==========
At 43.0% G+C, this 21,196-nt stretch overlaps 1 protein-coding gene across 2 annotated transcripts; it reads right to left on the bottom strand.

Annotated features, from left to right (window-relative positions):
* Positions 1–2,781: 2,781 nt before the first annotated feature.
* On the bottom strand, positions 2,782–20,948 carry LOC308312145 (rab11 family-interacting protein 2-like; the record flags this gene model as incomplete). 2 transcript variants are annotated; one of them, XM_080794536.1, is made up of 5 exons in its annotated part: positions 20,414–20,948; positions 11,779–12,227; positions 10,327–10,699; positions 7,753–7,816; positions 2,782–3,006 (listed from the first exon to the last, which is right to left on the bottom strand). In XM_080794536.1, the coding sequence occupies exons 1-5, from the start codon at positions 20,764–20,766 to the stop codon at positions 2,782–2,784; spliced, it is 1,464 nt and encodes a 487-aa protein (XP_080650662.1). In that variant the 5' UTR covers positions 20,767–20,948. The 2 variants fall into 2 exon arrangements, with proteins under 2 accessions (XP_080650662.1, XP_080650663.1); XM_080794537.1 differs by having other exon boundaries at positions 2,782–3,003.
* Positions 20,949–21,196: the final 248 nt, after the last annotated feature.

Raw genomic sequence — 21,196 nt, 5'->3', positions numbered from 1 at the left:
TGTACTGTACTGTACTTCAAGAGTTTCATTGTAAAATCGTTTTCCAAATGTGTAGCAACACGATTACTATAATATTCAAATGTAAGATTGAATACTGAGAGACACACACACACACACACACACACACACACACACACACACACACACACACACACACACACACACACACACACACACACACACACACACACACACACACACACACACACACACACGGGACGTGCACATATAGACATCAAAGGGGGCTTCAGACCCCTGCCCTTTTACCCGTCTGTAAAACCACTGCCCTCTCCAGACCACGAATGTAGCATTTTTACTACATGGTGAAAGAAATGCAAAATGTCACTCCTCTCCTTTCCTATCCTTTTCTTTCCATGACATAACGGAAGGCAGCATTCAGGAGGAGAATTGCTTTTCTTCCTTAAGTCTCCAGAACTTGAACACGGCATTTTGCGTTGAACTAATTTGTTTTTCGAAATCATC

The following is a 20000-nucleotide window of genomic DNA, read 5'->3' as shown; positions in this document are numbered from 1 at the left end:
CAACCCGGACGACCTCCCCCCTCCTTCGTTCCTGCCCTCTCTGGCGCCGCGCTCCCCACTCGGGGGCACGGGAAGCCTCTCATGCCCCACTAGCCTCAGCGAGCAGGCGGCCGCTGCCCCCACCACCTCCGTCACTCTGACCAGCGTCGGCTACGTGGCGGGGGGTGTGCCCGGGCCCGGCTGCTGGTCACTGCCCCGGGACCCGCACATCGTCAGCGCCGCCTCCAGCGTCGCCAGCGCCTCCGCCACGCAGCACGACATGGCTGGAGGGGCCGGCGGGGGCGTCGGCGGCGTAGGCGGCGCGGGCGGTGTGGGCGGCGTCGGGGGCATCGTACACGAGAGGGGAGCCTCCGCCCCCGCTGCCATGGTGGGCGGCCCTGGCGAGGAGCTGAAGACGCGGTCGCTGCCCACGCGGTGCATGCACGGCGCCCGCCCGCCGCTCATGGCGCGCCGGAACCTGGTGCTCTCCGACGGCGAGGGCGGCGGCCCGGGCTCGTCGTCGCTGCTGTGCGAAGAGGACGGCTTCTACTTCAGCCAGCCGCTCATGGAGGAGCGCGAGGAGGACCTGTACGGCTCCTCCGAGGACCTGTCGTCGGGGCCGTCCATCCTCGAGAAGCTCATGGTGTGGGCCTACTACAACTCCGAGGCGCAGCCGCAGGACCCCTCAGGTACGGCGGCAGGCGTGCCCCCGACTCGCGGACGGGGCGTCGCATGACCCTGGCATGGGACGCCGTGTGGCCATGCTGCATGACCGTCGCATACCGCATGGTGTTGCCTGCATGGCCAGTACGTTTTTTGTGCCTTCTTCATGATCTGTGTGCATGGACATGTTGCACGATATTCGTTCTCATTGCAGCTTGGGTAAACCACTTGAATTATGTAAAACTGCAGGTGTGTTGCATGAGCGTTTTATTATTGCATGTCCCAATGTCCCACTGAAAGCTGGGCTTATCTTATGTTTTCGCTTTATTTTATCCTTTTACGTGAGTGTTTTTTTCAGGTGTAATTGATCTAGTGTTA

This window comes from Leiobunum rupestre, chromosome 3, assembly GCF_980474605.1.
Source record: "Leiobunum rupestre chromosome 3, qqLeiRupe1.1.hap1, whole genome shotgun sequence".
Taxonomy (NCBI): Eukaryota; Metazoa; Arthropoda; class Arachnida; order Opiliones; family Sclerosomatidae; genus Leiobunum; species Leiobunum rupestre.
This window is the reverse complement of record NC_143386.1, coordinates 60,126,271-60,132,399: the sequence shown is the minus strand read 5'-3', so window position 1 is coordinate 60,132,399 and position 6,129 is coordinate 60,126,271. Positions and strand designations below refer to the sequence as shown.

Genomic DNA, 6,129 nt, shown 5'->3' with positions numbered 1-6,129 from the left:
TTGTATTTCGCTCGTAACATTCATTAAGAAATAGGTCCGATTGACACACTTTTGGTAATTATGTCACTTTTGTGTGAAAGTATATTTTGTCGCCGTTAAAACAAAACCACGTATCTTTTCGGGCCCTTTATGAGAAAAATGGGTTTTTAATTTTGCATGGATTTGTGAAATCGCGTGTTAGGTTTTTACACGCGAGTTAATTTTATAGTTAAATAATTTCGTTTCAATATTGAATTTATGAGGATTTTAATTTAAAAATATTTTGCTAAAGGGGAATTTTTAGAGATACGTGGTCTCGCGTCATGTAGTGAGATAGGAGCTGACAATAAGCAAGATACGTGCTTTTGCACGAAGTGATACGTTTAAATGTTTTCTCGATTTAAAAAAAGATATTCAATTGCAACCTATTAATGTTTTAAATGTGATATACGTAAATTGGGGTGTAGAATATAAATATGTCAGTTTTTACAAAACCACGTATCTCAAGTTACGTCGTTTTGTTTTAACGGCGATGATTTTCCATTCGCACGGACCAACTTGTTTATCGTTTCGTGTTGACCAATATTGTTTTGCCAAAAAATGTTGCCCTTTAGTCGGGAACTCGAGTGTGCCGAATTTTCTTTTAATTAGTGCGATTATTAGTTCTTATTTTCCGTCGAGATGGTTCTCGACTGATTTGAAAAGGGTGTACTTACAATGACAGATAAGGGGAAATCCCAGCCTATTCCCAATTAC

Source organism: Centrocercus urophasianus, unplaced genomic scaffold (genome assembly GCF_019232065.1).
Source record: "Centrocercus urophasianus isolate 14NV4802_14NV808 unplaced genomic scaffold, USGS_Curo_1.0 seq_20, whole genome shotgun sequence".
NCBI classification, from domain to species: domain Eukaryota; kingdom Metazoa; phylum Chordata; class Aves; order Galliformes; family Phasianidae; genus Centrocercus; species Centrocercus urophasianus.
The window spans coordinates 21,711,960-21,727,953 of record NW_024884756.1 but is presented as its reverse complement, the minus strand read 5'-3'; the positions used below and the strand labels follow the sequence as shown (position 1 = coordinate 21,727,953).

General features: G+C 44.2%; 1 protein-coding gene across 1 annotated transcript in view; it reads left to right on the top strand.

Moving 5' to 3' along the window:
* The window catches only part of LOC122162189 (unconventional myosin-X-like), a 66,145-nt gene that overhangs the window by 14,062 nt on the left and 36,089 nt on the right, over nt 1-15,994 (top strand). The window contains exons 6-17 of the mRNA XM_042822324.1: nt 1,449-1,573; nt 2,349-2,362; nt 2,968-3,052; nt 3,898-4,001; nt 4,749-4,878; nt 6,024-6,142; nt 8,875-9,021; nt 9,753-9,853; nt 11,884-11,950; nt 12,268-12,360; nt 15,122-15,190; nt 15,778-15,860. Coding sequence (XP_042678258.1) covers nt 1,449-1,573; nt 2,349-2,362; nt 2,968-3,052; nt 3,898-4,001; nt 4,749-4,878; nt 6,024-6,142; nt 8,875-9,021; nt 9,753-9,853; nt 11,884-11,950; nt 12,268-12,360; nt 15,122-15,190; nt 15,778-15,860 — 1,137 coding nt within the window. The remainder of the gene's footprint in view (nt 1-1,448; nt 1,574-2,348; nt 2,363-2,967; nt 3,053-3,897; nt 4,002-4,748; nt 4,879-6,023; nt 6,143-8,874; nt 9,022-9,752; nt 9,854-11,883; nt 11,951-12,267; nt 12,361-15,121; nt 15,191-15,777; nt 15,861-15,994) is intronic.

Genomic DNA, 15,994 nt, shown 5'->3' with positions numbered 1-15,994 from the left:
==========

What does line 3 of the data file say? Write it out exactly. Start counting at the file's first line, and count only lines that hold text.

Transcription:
* Positions 1–2,781: 2,781 nt before the first annotated feature.